A partner in the law firm that represents the Queen admitted today that he knew Parliament had been misled about the phone-hacking scandal but did not take any action.
Julian Pike, a partner with Farrer and Co, told a Commons probe he became aware that the "one rogue reporter" defence being used by the News of the World in the wake of the initial scandal was wrong.
Quizzed by MPs on the Culture, Media and Sport select committee about at what stage he realised previous evidence given them was not true, Mr Pike said it "would have been at the point it was given to you".
Pressed by Labour MP Paul Farrelly on what action he had taken since, Mr Pike admitted: "To be honest, I haven't done very much."
Mr Farrelly said: "I'm just imagining a headline - Queen's solicitors knew the News of the World was lying to Parliament but did nothing about it. Do you think that reflects well or badly?"
Mr Pike said: "We have obligations to the client we are acting for.
"That is a headline that is obviously not ideal."
But Mr Pike said it would be "very unfair of me to tell you that someone deliberately misled" the committee.
The lawyer insisted there had not been a "cover-up" of the phone-hacking scandal because the police had all the relevant documents they needed to have launched a wider investigation.
Mr Pike advised News Group to pay £425,000 - despite the highest compensation for breach of privacy he had previously been involved being no more than £30,000-£40,000 - to Gordon Taylor because the Professional Footballers Association boss had evidence that his phone had been hacked.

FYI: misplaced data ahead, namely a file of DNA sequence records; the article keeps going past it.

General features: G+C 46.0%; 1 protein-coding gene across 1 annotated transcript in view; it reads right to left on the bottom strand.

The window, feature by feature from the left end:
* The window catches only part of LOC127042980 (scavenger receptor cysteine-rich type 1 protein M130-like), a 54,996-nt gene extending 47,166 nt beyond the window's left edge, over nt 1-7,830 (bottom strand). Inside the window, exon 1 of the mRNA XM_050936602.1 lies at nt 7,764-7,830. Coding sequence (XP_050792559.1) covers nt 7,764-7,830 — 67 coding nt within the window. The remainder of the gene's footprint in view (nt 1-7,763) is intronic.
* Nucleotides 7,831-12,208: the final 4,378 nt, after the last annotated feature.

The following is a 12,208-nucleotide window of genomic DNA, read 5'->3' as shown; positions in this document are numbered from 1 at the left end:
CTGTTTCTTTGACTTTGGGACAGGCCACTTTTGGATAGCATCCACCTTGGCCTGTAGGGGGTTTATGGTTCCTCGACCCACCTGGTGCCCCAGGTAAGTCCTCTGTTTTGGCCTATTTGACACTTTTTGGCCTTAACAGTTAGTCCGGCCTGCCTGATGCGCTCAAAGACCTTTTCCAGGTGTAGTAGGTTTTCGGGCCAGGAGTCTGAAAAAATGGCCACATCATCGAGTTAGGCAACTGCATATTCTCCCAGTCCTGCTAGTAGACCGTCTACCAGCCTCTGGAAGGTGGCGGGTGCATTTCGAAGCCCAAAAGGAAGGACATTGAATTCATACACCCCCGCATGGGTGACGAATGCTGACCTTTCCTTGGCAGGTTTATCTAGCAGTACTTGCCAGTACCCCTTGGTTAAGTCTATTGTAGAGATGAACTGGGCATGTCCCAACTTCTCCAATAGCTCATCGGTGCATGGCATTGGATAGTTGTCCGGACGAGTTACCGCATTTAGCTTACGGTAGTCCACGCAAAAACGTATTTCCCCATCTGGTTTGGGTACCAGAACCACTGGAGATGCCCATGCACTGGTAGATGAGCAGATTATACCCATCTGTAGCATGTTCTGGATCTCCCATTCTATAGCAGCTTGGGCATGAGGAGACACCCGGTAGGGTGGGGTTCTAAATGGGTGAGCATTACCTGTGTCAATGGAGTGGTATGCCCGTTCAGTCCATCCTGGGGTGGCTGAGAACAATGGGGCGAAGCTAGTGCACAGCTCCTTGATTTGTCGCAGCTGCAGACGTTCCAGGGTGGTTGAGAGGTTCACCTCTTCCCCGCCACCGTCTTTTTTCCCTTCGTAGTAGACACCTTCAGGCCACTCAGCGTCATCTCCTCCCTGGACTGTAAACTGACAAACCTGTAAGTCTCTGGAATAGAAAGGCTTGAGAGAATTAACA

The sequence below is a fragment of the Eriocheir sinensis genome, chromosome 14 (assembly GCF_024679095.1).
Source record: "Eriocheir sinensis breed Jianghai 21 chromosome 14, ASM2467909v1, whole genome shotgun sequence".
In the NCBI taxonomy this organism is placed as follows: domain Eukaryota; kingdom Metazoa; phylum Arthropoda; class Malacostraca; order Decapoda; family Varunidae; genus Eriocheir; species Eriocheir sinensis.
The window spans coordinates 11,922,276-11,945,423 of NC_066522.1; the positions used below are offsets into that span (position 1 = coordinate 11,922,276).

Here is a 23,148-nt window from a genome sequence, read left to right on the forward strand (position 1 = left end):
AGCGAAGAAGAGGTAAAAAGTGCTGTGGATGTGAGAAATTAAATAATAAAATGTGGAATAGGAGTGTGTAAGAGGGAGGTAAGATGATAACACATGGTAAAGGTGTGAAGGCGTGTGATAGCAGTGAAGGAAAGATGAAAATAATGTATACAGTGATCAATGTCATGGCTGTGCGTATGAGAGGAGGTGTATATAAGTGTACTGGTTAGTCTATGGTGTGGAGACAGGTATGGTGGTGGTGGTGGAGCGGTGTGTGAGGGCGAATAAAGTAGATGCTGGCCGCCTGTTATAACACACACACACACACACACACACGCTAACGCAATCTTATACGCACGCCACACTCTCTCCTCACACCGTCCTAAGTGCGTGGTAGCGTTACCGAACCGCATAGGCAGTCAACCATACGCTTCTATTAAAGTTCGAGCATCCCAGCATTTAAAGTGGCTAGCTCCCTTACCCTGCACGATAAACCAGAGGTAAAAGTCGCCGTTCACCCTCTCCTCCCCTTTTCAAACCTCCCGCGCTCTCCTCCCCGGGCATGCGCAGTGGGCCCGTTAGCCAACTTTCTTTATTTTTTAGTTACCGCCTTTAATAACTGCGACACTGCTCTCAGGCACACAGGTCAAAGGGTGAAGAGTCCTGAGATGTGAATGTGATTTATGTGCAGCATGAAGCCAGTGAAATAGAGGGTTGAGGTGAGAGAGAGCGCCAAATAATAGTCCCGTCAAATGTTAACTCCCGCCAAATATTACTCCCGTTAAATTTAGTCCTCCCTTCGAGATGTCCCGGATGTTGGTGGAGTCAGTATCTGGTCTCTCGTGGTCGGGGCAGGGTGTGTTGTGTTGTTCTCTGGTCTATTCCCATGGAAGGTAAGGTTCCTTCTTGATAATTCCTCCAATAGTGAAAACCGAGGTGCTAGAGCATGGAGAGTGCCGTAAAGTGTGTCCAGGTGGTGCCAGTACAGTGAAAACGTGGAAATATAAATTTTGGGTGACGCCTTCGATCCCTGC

He said Mr Taylor was given "the ability to negotiate a strong settlement" because he had obtained a copy of the so-called "For Neville" email, which included a transcript of his phone messages.
The committee, which is carrying out an investigation into the phone-hacking scandal at the now-defunct News of the World, heard that Mr Pike obtained authority from News International's European chief executive James Murdoch to reach a settlement with Mr Taylor.
Acknowledging the settlement in 2008 was "an unusual case", he insisted "there was no precedent for this sort of case".
"The risk of it being more than we had seen prior to that was greater."
Mr Taylor had been demanding £250,000 even before he had the key email, said Mr Pike, adding: "Having then received evidence which did support his case, it was obvious that he was not going to settle for less than when he had no evidence."
Mr Pike said part of the advice he submitted - in writing to former News of the World legal adviser Tom Crone - including a warning there was was a "powerful case" that there was a wider use of the "illegal accessing" of information by reporters working at the newspaper.
Solicitor Mark Lewis, who represented Mr Taylor, told MPs he knew there was "something wrong" when Mr Crone visited him in Manchester to discuss the case.
He said that in the 17 years he had been in practice at the point, the newspaper's legal adviser had "never left Wapping".
Mr Lewis, who represents many of the News of the World's alleged victims, including the family of murdered schoolgirl Milly Dowler, dismissed claims that the newspaper eventually made such a large settlement because the original demand - before the "For Neville" email emerged - was for £250,000 for his client.
"The idea that any negotiation would start by what I had asked for in the first place is inconceivable."
He told the committee that there was "no way" the case was worth that much, adding that it was strange that the company also paid his costs in full.
"They didn't knock a penny off my costs. That's unheard of in litigation."
Mr Lewis said he is now representing clients about possible hacking cases carried out by News International employees on "American soil".
The two cases potentially involve four people, he added.